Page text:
I love obscure quilt blocks. If I don’t recognize the block it likely means that the block is really old and isn’t use much anymore. I don’t always go by names because quilt block names can be vary by region, not sure how many times someone has asked me about a quilt block and I am clueless until I see it. This block is listed as four crowns but upon further research it also came up as union, an effective square, union block, and union square. There are some great website out there today that have cataloged the entire history of patchwork quilt blocks. I was browsing the other day and found the four crowns quilt block. It intrigued me and I knew I just had to make my own.
four crowns quilt block
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I use two websites when looking for blocks Generations Quilt Patterns, I like this one the best because there are pictures with the names, and The Quilt Index. The Quilt Index doesn’t have photos with names which turns it into a rabbit hole sometimes. I was scrolling through Generations Quilt Patterns when the four crowns quilt block jumped out at me. I had never seen it before so it wasn’t one of those blocks that I recognized the design but not the name. I read their directions for putting the block together but they used paper piecing. I have no problems with paper piecing but when I started to break the quilt apart I realized the block wasn’t made up of any units that would benefit from paper piecing.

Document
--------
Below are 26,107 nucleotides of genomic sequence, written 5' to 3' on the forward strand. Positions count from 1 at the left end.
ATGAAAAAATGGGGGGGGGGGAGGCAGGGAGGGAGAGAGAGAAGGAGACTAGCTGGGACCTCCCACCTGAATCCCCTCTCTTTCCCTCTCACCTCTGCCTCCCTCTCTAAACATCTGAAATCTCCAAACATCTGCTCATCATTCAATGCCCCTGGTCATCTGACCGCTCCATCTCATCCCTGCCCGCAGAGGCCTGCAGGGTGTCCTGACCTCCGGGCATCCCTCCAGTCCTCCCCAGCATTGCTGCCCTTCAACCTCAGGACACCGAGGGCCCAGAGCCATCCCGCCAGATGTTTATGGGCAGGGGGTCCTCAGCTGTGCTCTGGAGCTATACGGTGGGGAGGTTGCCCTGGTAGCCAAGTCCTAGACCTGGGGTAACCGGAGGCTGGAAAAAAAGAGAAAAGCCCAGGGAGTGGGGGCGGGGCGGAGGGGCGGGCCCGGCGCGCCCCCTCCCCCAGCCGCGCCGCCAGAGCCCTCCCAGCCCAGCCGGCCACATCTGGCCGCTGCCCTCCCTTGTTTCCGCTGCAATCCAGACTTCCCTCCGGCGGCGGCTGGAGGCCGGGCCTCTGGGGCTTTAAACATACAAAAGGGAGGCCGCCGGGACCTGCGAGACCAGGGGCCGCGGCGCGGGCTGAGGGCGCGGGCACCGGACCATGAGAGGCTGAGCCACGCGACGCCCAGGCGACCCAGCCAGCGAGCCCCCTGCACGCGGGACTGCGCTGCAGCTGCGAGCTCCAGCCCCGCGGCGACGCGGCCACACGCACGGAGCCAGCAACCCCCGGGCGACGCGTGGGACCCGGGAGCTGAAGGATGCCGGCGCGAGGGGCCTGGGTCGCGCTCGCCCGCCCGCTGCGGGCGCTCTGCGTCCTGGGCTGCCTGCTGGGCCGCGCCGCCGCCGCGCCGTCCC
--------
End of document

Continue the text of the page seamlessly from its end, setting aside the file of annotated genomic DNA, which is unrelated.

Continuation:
Traditionally, quilt blocks were 12 1/2″ or smaller. An easy way to update a traditional quilt block is to change its size. Since the original website had patterns for smaller blocks I enlarged the block. I prefer going big because it requires less blocks to make a quilt. Also, the bigger the block it is the easier it is to hide small goofs. Little blocks show the goofs a lot more than big blocks. This block will finish at 14 1/2″ and in a project it will finish at 14″.
I know the block looks complicated but you’ve already learned how to put the pieces together. We need flying geese and half square triangles. Now it’s just a matter of putting those pieces together with some squares. If you missed those two tutorials you can head over and see how to put those together first.
This block is the basis for my first paid quilt pattern. I am currently looking for a few pattern testers. If you would like more information on being a pattern tester or if you would like to be the first to know when the pattern is available you can sign up here.
four crowns quilt block pinterest
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